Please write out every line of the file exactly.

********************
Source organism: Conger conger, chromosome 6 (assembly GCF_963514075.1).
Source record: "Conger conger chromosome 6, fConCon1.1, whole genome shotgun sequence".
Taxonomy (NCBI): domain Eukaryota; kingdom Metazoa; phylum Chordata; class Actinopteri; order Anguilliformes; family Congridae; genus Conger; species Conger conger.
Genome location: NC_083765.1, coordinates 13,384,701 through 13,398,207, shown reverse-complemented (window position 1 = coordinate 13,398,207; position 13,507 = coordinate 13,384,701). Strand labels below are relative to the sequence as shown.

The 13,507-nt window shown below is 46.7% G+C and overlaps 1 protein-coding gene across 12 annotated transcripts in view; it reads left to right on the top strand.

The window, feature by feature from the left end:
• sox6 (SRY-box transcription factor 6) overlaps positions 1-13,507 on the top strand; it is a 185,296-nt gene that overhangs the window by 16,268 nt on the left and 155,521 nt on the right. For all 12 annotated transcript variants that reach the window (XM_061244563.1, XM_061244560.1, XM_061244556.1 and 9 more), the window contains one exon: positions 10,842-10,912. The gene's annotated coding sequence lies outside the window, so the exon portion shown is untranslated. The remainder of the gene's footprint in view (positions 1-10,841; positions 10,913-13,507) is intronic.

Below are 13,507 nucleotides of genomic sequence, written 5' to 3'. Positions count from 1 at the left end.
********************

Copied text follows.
Source organism: Conger conger, chromosome 6 (assembly GCF_963514075.1).
Source record: "Conger conger chromosome 6, fConCon1.1, whole genome shotgun sequence".
Taxonomy (NCBI): domain Eukaryota; kingdom Metazoa; phylum Chordata; class Actinopteri; order Anguilliformes; family Congridae; genus Conger; species Conger conger.
Genome location: NC_083765.1, coordinates 13,384,701 through 13,398,207, shown reverse-complemented (window position 1 = coordinate 13,398,207; position 13,507 = coordinate 13,384,701). Strand labels below are relative to the sequence as shown.

The 13,507-nt window shown below is 46.7% G+C and overlaps 1 protein-coding gene across 12 annotated transcripts in view; it reads left to right on the top strand.

The window, feature by feature from the left end:
• sox6 (SRY-box transcription factor 6) overlaps positions 1-13,507 on the top strand; it is a 185,296-nt gene that overhangs the window by 16,268 nt on the left and 155,521 nt on the right. For all 12 annotated transcript variants that reach the window (XM_061244563.1, XM_061244560.1, XM_061244556.1 and 9 more), the window contains one exon: positions 10,842-10,912. The gene's annotated coding sequence lies outside the window, so the exon portion shown is untranslated. The remainder of the gene's footprint in view (positions 1-10,841; positions 10,913-13,507) is intronic.

Below are 13,507 nucleotides of genomic sequence, written 5' to 3'. Positions count from 1 at the left end.